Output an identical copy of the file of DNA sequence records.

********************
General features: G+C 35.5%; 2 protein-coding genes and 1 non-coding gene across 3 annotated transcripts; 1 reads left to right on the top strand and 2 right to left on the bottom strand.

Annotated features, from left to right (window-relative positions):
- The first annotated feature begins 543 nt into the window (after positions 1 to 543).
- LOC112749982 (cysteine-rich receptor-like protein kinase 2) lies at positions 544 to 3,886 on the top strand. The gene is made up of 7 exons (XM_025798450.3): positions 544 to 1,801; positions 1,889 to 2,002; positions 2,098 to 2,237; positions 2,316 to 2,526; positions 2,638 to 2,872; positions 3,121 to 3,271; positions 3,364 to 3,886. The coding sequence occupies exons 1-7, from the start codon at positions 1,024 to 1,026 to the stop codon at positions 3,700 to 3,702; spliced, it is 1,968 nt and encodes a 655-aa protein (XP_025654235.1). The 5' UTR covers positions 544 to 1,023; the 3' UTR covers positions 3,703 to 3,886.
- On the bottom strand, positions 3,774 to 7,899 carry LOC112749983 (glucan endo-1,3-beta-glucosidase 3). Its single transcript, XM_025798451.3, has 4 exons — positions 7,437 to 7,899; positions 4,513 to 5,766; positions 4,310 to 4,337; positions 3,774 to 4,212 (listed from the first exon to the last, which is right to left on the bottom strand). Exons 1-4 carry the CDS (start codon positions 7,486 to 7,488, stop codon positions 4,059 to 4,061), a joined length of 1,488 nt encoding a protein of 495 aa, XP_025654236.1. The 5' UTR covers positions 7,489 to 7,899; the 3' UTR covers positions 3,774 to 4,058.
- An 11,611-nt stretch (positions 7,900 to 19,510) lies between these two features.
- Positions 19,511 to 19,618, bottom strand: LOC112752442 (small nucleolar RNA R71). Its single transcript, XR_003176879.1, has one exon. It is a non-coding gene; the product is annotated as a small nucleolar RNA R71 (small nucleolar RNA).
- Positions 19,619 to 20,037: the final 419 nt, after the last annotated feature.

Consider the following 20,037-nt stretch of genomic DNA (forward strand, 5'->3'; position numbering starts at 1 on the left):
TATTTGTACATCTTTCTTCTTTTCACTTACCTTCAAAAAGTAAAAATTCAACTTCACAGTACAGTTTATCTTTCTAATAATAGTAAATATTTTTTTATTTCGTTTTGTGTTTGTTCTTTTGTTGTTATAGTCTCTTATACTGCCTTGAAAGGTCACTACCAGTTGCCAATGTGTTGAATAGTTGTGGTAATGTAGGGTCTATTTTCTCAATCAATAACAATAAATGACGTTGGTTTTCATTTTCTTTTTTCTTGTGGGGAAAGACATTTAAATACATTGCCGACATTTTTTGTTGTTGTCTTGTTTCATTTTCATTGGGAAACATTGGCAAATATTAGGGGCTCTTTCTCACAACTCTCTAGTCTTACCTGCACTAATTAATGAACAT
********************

General features: G+C 35.5%; 2 protein-coding genes and 1 non-coding gene across 3 annotated transcripts; 1 reads left to right on the top strand and 2 right to left on the bottom strand.

Annotated features, from left to right (window-relative positions):
- The first annotated feature begins 543 nt into the window (after positions 1 to 543).
- LOC112749982 (cysteine-rich receptor-like protein kinase 2) lies at positions 544 to 3,886 on the top strand. The gene is made up of 7 exons (XM_025798450.3): positions 544 to 1,801; positions 1,889 to 2,002; positions 2,098 to 2,237; positions 2,316 to 2,526; positions 2,638 to 2,872; positions 3,121 to 3,271; positions 3,364 to 3,886. The coding sequence occupies exons 1-7, from the start codon at positions 1,024 to 1,026 to the stop codon at positions 3,700 to 3,702; spliced, it is 1,968 nt and encodes a 655-aa protein (XP_025654235.1). The 5' UTR covers positions 544 to 1,023; the 3' UTR covers positions 3,703 to 3,886.
- On the bottom strand, positions 3,774 to 7,899 carry LOC112749983 (glucan endo-1,3-beta-glucosidase 3). Its single transcript, XM_025798451.3, has 4 exons — positions 7,437 to 7,899; positions 4,513 to 5,766; positions 4,310 to 4,337; positions 3,774 to 4,212 (listed from the first exon to the last, which is right to left on the bottom strand). Exons 1-4 carry the CDS (start codon positions 7,486 to 7,488, stop codon positions 4,059 to 4,061), a joined length of 1,488 nt encoding a protein of 495 aa, XP_025654236.1. The 5' UTR covers positions 7,489 to 7,899; the 3' UTR covers positions 3,774 to 4,058.
- An 11,611-nt stretch (positions 7,900 to 19,510) lies between these two features.
- Positions 19,511 to 19,618, bottom strand: LOC112752442 (small nucleolar RNA R71). Its single transcript, XR_003176879.1, has one exon. It is a non-coding gene; the product is annotated as a small nucleolar RNA R71 (small nucleolar RNA).
- Positions 19,619 to 20,037: the final 419 nt, after the last annotated feature.

Consider the following 20,037-nt stretch of genomic DNA (forward strand, 5'->3'; position numbering starts at 1 on the left):
TATTTGTACATCTTTCTTCTTTTCACTTACCTTCAAAAAGTAAAAATTCAACTTCACAGTACAGTTTATCTTTCTAATAATAGTAAATATTTTTTTATTTCGTTTTGTGTTTGTTCTTTTGTTGTTATAGTCTCTTATACTGCCTTGAAAGGTCACTACCAGTTGCCAATGTGTTGAATAGTTGTGGTAATGTAGGGTCTATTTTCTCAATCAATAACAATAAATGACGTTGGTTTTCATTTTCTTTTTTCTTGTGGGGAAAGACATTTAAATACATTGCCGACATTTTTTGTTGTTGTCTTGTTTCATTTTCATTGGGAAACATTGGCAAATATTAGGGGCTCTTTCTCACAACTCTCTAGTCTTACCTGCACTAATTAATGAACAT